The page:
Posted in Literature component

Poison Tree by William Blake

My dear students (5AN,AS,AM). Wish you the best of time for this sem break. This is for you and the rest of you readers. Have fun holidaying!!

A Poison Tree – William Blake

I was angry with my friend;
I told my wrath, my wrath did end.
I was angry with my foe:
I told it not, my wrath did grow.

And I watered it in fears,
Night & morning with my tears:
And I sunned it with smiles,
And with soft deceitful wiles.

And it grew both day and night.
Till it bore an apple bright.
And my foe beheld it shine,
And he knew that it was mine.

And into my garden stole,
When the night had veiled the pole;
In the morning glad I see;
My foe outstretched beneath the tree.


  1. Wrath – strong, stern, or fierce anger; deeply resentful indignation; ire.
  2. Deceit – distortion of the truth for the purpose of misleading; duplicity; fraud; cheating
  3. Wiles – Trick, trap
  4. Veiled – conceal, lacking clarity or distinctness


  1. Personification

–       Waters the wrath with fear

–        I told my wrath, my wrath did end

  1. Metaphor 

-The tree is considered as a wrath/anger

-“Till it bore an apple bright”, the apple is a metaphor for the “fruit” of his grudge.

  1. Alliteration 

-sunned and smiles

-friend and foe

-bore and bright

  1. Imagery

– Throughout the poem

  1. Irony

-the foe beneath the tree of hatred

  1. Repetition

-“I was angry with my friend… I was angry with my foe”

  1. Allusion

-“Garden.. apple…tree” alludes to Adam & Eve, the Garden of Eden.


Stanza 1: The persona speaks of someone, his friend and his foe, whom he is angry with. When he says ‘I told my wrath, my wrath did end’ after he said he was angry with his friend, he is saying he was able to get over being angry with his friend and forgot about it. Although, it is quite the opposite when he mentions’ I told it not, and my wrath did grow’. The persona is saying that with his enemy, he allows himself to get angry, and therefore, his wrath does grow.

Stanza 2: In this stanza, the persona begins to make his anger grow and he takes pleasure in it, comparing his anger with something, in this case, a tree or plant. The speaker says he ‘sunned it with smiles’ and ‘and with soft, deceitful wiles’. This means he is creating an illusion with his enemy saying he is pretending to be friendly to seduce and bring him closer.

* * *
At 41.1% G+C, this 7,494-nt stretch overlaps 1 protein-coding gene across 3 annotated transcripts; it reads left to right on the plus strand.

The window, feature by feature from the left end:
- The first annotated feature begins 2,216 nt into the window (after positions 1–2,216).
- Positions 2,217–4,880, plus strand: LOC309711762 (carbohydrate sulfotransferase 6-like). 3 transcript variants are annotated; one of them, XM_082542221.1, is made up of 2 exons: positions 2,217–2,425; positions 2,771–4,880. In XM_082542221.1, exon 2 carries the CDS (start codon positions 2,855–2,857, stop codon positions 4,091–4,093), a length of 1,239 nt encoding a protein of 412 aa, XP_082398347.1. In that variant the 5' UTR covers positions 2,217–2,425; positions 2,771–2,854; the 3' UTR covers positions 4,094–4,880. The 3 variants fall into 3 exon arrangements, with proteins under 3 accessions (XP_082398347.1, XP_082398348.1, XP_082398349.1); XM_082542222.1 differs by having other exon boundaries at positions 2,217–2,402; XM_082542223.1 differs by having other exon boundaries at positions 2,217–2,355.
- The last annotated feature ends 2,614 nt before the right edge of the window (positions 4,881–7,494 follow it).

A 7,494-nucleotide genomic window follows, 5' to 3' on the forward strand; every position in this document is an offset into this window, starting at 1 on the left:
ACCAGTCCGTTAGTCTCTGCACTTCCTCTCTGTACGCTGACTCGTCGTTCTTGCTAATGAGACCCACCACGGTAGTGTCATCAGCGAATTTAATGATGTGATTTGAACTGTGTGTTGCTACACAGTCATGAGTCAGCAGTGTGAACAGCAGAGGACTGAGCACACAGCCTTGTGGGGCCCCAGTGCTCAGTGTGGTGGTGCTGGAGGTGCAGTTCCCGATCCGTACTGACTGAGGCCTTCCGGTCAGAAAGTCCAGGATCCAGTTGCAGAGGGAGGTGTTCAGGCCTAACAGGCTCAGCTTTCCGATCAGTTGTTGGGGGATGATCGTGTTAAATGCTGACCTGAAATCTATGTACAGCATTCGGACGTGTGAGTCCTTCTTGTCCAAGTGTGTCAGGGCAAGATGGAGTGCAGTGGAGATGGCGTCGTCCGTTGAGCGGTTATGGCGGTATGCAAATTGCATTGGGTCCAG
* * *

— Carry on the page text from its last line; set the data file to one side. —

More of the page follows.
Stanza 3: ‘And it grew both day and night’ and ‘til it bore an apple bright’ are meaning that his illusion with his enemy is growing and growing until it became a strong and tempting thing. His illusion has a metaphor and it is an apple. After, his foe believes it shines, which means he thinks it’s true and means something, and takes the persona’s illusion seriously. ‘And he knew it was mine’ suggests that he really thinks the persona is his friend.

Stanza 4: Being the last stanza, the persona needed to come up with a conclusion. He has used the two lines ‘in the morning glad I see’ and ‘my foe outstretched beneath the tree’ to say that his foe finally fell to his tempting illusion and metaphorically, consumed his poison apple and died. So, obviously, his malicious intentions were hidden behind illusion and he prevailed over his enemy.


In the first stanza, the consequence of allowing anger to continue instead of stopping it as it begins is shown. This consequence is simply that it will continue to grow. However, as the poem progresses, it is seen that this continued growth of anger can yield harmful results as the enemy, or foe, is lured toward the tree and eats of its fruit, the poison apple. This kills his foe, as he is seen outstretched beneath the tree, a sight the speaker is glad to see the next morning. These final two lines explain one of the main themes of the poem, which is that anger leads to self-destruction. The speaker’s anger grows and eventually becomes so powerful that it has changes from simple anger with another person, to desire to see them dead. One of the subjects of the persona’s work was the underworld, or Hell, and knowing this, it can be seen that the destruction which results from anger is not physical, but spiritual. In addition, the death of the foe, which the speaker is glad to see, does not spiritually affect the foe as the speaker is affected, but only physically harms the foe.


1. Why did the persona’s wrath end when he told his friend about it?

2. What happened when he did not tell his foe?

3. How did the persona nurture his wrath?

4. Why is ‘and’ repeated three times in stanza 2?

5. What type of literary device is used in ‘soft deceitful wiles’? Why?

6. What does the poem’s title suggest about the content?

7. In your opinion, what is the persona really doing in stanza 2?




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